A CARE home worker from Somerset is stepping up to fundraise for Brain Tumour Research after her father was diagnosed with the disease. 

Sharon Buck, 36, who works as an activities assistant at Manor Care Home in Taunton, will be taking part in the charity's 10,000 steps a day in February challenge. 

Her father, Martin Buck, a 65-year-old former accountant, was diagnosed with a grade four glioblastoma multiforme (GBM) in August. 

Martin's loved ones became concerned when he started to confuse the names of family members. 

During the August Bank Holiday, Sharon received a phone call from her mother, 69-year-old Barbara, a retired psychiatrist, who thought Martin may have been suffering from dementia or had a stroke.

Sharon said: "We noticed he was confusing the names of family members but he has 11 grandkids, so we weren’t sure if it was a red flag or not.

"I had a call from my mum and she said my dad’s face had dropped on one side and he had lost control of his arm when he was carrying his cup of coffee."

Paramedics believed Martin may be suffering a stroke, and he was rushed to Musgrove Park Hospital in Taunton where a CT scan revealed the devastating news of a mass on his brain.

Somerset County Gazette: "REMAINING POSITIVE": Sharon's parents, Barbara and Martin Buck"REMAINING POSITIVE": Sharon's parents, Barbara and Martin Buck

On the same day, he was sent home with steroids to help stop the swelling. 

On September 8, surgeons at Southmead Hospital in Bristol removed most of the tumour in an operation that lasted eight hours.

"My mum and sister visited Dad in hospital after the operation, and he was due to come home that weekend, but he was very confused and was talking nonsense," said Sharon.

"He was taken for a follow-up scan which showed a blood clot from the operation, which dispersed after a few days."

Somerset County Gazette: SCAN: Most of the tumour was removed from Martin's brain during an eight-hour operation at Southmead Hospital in BristolSCAN: Most of the tumour was removed from Martin's brain during an eight-hour operation at Southmead Hospital in Bristol

Martin finished four weeks of radiotherapy treatment in November and is due to start six months of chemotherapy. 

Sharon said: "He’s responding really well to the treatment and we are all remaining positive.

"Dad is very much the head of the family and we all look up to him.

"When we were told that Dad had brain cancer, as a family we were fall shocked and thought back to when we lost my sister, Ruth, who was 34 when she died from bowel cancer seven years ago.

"We’re determined to stay positive and help other families going through this awful disease."

A few months ago, Sharon took part in Brain Tumour Research’s 100 star jumps a day in November challenge.

Now, she is hoping to raise £274 - which represents 10 per cent of the cost of a day’s research - through her 10,000 steps challenge. 

Sharon said: "I can walk up to 18,000 steps a day when I’m at work so I thought, why not help raise awareness at the same time whilst helping me to stay focused as Dad continues his treatment?"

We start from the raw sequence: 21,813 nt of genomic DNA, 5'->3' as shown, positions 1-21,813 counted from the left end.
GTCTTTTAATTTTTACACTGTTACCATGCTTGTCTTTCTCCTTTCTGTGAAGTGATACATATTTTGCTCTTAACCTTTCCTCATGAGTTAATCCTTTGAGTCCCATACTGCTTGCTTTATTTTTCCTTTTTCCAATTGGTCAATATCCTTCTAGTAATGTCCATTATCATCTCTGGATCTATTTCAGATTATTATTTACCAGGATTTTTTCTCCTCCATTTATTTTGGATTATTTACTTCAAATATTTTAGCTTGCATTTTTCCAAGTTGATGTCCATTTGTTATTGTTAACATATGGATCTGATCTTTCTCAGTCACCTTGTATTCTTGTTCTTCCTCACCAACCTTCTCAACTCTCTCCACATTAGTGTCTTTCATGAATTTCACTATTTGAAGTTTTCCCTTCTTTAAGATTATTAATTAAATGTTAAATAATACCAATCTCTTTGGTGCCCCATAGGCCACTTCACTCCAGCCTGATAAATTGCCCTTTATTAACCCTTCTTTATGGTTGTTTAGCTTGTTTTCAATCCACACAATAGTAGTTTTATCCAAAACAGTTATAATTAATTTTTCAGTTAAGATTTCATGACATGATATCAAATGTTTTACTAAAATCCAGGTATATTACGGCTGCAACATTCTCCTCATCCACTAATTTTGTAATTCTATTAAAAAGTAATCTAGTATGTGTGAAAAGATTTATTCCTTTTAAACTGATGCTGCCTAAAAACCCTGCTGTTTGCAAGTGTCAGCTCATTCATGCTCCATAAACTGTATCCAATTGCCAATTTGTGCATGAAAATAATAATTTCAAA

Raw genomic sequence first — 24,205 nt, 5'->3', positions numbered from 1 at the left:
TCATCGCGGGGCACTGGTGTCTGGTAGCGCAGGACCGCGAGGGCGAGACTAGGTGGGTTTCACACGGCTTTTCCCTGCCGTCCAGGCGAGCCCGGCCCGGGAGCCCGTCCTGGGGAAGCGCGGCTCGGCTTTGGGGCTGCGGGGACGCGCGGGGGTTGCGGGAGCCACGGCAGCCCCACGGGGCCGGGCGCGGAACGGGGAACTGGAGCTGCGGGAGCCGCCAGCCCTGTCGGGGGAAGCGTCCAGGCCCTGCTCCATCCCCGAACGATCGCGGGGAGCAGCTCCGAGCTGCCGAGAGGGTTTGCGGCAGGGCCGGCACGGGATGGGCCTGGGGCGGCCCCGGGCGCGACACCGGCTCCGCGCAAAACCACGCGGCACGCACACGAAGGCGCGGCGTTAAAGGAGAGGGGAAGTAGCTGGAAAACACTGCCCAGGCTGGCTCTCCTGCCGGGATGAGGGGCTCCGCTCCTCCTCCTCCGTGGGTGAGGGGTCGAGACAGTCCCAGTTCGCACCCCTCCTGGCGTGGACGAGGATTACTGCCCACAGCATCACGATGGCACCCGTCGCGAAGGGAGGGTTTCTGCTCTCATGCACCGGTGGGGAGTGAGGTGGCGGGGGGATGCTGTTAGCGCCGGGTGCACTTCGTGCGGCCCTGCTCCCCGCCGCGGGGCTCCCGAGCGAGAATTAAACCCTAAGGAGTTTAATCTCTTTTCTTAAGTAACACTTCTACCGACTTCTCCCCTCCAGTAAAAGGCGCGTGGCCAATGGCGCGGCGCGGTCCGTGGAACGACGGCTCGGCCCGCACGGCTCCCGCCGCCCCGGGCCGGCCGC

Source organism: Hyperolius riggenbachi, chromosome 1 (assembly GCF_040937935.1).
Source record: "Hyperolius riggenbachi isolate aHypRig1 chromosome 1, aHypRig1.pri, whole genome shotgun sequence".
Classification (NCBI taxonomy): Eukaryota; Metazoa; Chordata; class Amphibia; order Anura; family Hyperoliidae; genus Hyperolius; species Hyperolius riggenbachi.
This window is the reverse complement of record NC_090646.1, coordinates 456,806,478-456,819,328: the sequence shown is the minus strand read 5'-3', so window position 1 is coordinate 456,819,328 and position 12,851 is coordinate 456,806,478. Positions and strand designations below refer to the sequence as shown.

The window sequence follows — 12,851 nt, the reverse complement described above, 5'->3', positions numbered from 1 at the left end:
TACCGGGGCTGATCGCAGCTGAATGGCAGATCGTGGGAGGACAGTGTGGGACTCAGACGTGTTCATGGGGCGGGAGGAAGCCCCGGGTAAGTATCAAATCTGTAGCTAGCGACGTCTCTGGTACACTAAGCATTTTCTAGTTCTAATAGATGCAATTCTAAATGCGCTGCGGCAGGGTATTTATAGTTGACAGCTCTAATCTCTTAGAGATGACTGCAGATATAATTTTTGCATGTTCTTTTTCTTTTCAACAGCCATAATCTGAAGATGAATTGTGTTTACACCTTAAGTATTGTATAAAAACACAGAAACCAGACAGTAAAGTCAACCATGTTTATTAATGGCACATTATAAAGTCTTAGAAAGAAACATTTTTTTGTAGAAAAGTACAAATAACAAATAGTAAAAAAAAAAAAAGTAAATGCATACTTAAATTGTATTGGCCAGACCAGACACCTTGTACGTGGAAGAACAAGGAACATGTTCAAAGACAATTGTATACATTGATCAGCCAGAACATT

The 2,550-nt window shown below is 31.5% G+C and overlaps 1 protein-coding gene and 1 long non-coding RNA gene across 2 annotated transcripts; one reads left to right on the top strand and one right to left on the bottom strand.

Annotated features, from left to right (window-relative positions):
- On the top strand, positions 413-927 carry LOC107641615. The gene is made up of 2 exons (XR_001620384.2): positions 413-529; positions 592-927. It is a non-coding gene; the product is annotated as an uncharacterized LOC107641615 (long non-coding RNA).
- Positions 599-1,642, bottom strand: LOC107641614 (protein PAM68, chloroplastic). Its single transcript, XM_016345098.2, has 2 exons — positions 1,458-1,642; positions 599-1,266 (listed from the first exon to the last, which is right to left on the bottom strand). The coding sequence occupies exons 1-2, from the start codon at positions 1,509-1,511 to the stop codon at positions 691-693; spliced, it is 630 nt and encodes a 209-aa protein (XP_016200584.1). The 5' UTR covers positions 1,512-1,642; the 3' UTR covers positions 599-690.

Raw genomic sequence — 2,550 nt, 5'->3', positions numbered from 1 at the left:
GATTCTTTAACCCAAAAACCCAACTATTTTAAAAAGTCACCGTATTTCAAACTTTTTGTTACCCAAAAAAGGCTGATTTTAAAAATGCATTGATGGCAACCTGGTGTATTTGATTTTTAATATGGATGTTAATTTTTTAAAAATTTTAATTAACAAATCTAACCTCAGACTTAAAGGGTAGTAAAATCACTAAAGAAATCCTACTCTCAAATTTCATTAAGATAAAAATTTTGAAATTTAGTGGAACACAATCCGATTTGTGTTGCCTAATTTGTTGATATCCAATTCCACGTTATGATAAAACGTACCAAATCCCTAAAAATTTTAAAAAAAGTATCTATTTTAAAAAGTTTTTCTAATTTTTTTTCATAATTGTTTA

In its first year, Brain Tumour Research’s 10,000 steps a day in February challenge raised nearly £1 million to support vital research and campaigning.

The charity is calling for people to join in with the Facebook challenge and make it even bigger and better this year.

Somerset County Gazette: FAMILY: Sharon, Martin, Barbara and their familyFAMILY: Sharon, Martin, Barbara and their family

Mel Tiley, community development manager for Brain Tumour Research, said: "We’re sorry to hear about Martin’s diagnosis and wish him well in his treatment.

"We’re grateful to Sharon for taking part in our Facebook challenge events to help raise awareness and fundraise to find a cure.

"The best part of the 10,000 steps a day in February challenge is that you can fit your steps in with your everyday life.

"That could be having a coffee and catching up with friends at your local park, walking your commute or school run instead of driving, getting off the bus a few stops earlier, or walking around your house whilst on the phone.

"You could even team up with friends or colleagues and complete your steps together."

Participants will receive a free emoji t-shirt and a fundraising pack when they receive their first donation and a special medal if they raise £274 or more.

According to Brain Tumour Research, brain tumours kill more people under the age of 40 than any other cancer, and around 16,000 people are diagnosed with a brain tumour in the UK every year. 

However, only around one per cent of the national spending on cancer research has been allocated to it.

Brain Tumour Research funds sustainable research at dedicated centres in the UK and campaigns for the Government and larger cancer charities to invest more in research into brain tumours to speed up new treatments for patients and, ultimately, find a cure.

Somerset County Gazette: READY: Sharon is set to take on the 10,000 steps a day in February challengeREADY: Sharon is set to take on the 10,000 steps a day in February challenge

The charity is calling for a national annual spend of £35 million to improve survival rates and patient outcomes in line with other cancers such as breast cancer and leukaemia. 

It is also campaigning for greater repurposing of drugs.

To learn more about Sharon's 10,000 steps a day fundraiser, or to donate, visit www.facebook.com/donate/243740304509578.

To join the challenge's Facebook group, visit www.facebook.com/groups/10000stepsadayinfebruary2022.